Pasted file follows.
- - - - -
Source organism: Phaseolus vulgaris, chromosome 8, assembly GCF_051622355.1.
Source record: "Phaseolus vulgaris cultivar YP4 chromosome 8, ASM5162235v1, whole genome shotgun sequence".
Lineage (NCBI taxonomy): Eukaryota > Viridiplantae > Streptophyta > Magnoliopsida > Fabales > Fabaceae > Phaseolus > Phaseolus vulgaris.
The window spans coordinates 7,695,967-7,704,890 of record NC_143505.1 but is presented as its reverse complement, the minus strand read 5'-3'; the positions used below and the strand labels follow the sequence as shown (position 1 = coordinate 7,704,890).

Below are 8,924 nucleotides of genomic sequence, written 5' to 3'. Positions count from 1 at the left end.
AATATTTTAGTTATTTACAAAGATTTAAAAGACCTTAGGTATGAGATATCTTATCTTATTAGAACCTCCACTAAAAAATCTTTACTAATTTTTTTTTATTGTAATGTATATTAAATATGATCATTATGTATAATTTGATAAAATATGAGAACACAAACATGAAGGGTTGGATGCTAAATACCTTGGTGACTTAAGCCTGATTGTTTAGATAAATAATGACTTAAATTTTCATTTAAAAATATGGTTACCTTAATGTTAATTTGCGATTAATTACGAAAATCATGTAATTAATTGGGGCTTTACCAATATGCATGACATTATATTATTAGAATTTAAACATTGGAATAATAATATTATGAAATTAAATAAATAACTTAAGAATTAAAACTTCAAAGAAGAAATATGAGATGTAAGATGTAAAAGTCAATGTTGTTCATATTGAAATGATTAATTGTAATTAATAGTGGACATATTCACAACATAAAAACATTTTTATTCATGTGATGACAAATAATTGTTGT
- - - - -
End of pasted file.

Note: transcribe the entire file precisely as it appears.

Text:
Source organism: Phaseolus vulgaris, chromosome 8, assembly GCF_051622355.1.
Source record: "Phaseolus vulgaris cultivar YP4 chromosome 8, ASM5162235v1, whole genome shotgun sequence".
Lineage (NCBI taxonomy): Eukaryota > Viridiplantae > Streptophyta > Magnoliopsida > Fabales > Fabaceae > Phaseolus > Phaseolus vulgaris.
The window spans coordinates 7,695,967-7,704,890 of record NC_143505.1 but is presented as its reverse complement, the minus strand read 5'-3'; the positions used below and the strand labels follow the sequence as shown (position 1 = coordinate 7,704,890).

Below are 8,924 nucleotides of genomic sequence, written 5' to 3'. Positions count from 1 at the left end.
AATATTTTAGTTATTTACAAAGATTTAAAAGACCTTAGGTATGAGATATCTTATCTTATTAGAACCTCCACTAAAAAATCTTTACTAATTTTTTTTTATTGTAATGTATATTAAATATGATCATTATGTATAATTTGATAAAATATGAGAACACAAACATGAAGGGTTGGATGCTAAATACCTTGGTGACTTAAGCCTGATTGTTTAGATAAATAATGACTTAAATTTTCATTTAAAAATATGGTTACCTTAATGTTAATTTGCGATTAATTACGAAAATCATGTAATTAATTGGGGCTTTACCAATATGCATGACATTATATTATTAGAATTTAAACATTGGAATAATAATATTATGAAATTAAATAAATAACTTAAGAATTAAAACTTCAAAGAAGAAATATGAGATGTAAGATGTAAAAGTCAATGTTGTTCATATTGAAATGATTAATTGTAATTAATAGTGGACATATTCACAACATAAAAACATTTTTATTCATGTGATGACAAATAATTGTTGT